How about private property?  In Kansas, water is a big deal.  Farmers who have water under their fields will get a much greater yield.  But water is a precious and scarce resource found mainly in diminishing aquifers deep under the prairie surface. The farmer who says, "the water is mine, I can use it as I please, and nobody is going to tell me I can't," blasphemes according to biblical thinking.  The water, the earth, our houses, cars, 401k accounts, indeed all we own belongs to God.  It is given to us as stewards to use for God's purposes for creation: a just and prosperous community and world.  The words of the scriptures ought to echo in our minds.  The earth is the Lord's...  The land is mine and you are but tenants on it.  The Christian response to property is not "this is my sacred right and nobody can touch it."  Nor is it, "This is mine, how can I make more."  But rather, it is, "I am grateful God put these resources in my care, how can I use them to glorify God."

Finally, the deified view of the free market has an astonishingly naive view of human nature.  No matter what you might think of Saint Augustine, I think Christians could agree that human beings, left without any accountability in the marketplace and elsewhere would not make the ideal world, but rather make a mess of things.  History, including recent history, gives us plenty evidence to remind us that we need ways to be accountable to God and each other for how we engage the market.

I have said before and I will say again that I am not an economist, and have no expertise to evaluate the functions of our complex economy.  But I am a minister of the gospel, and the scriptures have plenty to say about money, wealth, treasure, land, water, labor, and justice, all of which are relevant to how we live our lives.
Monday, December 5, 2011

Money and Christian Faith

One of our holiday traditions is Charles Dickens' A Christmas Carol.  We have a delightful recording of Patrick Stewart reading it that we listen to repeatedly as we drive in the car, we also have a DVD of a movie version, and, if we are lucky like we are this year, we get to see a staged performance. People who are more discerning critics of literature than I point out that this is not Dickens' best work.  But even though the plot may be contrived and the writing forced at times, I love it because it is so marvelously biblical.  It is almost pure biblical exposition of some of Jesus teachings on money.  Matthew 6 comes to mind in particular.  A Christmas Carol also echoes the Hebrew prophets in a 19th century English sort of way.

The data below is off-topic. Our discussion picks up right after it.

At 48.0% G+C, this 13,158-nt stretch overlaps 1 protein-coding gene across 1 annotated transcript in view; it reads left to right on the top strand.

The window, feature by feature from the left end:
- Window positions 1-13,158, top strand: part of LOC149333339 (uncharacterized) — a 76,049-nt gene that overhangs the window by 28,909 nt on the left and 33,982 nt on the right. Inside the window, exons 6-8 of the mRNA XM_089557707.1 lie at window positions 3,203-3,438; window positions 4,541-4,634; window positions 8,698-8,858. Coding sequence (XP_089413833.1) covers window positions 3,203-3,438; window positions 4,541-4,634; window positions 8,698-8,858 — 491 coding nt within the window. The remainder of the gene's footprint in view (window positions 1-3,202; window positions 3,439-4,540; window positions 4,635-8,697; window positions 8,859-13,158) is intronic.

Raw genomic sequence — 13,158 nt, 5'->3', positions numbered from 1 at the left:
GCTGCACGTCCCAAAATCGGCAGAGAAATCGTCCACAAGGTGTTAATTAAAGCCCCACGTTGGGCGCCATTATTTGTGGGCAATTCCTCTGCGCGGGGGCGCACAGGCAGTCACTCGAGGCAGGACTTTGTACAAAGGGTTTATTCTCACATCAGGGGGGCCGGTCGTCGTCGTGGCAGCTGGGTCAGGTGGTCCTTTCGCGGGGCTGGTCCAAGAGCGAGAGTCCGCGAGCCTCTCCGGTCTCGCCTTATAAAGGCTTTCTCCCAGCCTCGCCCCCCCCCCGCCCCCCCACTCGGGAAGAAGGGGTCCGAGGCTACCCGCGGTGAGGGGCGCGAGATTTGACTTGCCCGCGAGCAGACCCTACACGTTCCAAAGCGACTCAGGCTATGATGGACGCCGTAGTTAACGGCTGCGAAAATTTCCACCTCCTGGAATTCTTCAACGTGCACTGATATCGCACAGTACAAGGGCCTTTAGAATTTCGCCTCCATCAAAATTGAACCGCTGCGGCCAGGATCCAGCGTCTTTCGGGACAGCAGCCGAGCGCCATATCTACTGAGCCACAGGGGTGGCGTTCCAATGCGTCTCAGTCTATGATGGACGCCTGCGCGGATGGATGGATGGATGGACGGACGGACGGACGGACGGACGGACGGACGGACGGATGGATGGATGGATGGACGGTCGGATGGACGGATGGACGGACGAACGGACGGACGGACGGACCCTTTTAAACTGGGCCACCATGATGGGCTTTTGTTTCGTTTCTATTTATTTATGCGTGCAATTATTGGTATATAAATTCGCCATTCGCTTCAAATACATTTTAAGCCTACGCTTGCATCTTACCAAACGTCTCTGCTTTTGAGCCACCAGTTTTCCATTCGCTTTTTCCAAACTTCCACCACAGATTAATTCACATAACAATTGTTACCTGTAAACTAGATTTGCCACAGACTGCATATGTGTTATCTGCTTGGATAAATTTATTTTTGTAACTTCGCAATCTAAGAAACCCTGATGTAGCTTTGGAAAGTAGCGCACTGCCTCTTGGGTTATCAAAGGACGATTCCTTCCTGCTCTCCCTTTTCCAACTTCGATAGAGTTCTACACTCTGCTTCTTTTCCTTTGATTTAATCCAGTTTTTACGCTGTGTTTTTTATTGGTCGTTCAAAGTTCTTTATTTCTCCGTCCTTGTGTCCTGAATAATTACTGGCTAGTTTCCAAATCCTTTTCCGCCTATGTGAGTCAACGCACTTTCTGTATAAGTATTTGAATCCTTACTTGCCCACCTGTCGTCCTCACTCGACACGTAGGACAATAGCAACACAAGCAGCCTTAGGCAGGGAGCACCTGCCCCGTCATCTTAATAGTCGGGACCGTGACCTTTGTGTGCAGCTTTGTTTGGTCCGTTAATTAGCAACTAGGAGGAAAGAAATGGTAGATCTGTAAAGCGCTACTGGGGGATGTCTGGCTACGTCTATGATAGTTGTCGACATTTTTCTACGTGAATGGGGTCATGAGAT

Dickens has me thinking about Christian practices regarding wealth.  So does this thought provoking piece by Jim Pankratz in the latest issue of Marketplace (the publication of Mennonite Economic Development Associates), and this review by Walter Brueggemann of this book.

The Bible, it seems to me, is not particularly interested in frugality, simple living, stewardship, or fiscal responsibility.  The Bible is quite interested in generosity.  The Bible is especially interested in joyful generosity.  Too often, even our best work with money in the church is fear based, focused on managing what we have well, lest we lose it or waste it.  The Bible calls us to love and joy based work with money.  And this is precisely the transformation that took place in Ebeneezer Scrooge's life. He did not change from someone who hated Christmas to someone who liked it, or felt obligated to observe it.  His entire way of being changed from living out of fear to living out of love.

As Christians, we believe Jesus transforms us from fear to love.  Essential to this is an ever deeper awareness of God's generosity.  We see this spirit of generosity in Mary's costly anointing of Jesus.  We see it in Zacchaeus's joyful abandon as his soul awakens to God's abundance.  We see it in the practice of the early church as they give up their own possessions trusting in God's provision and the generosity of their fellow believers.

What does it take to cultivate a spirit of generosity (other than a visitation by three spirits)?  What do we do with real limits ecologically?  How do we deal with money differently in a much more complex economy than the biblical writers knew?  These questions linger.  But I feel clarity that God is calling me anew to a life of generosity.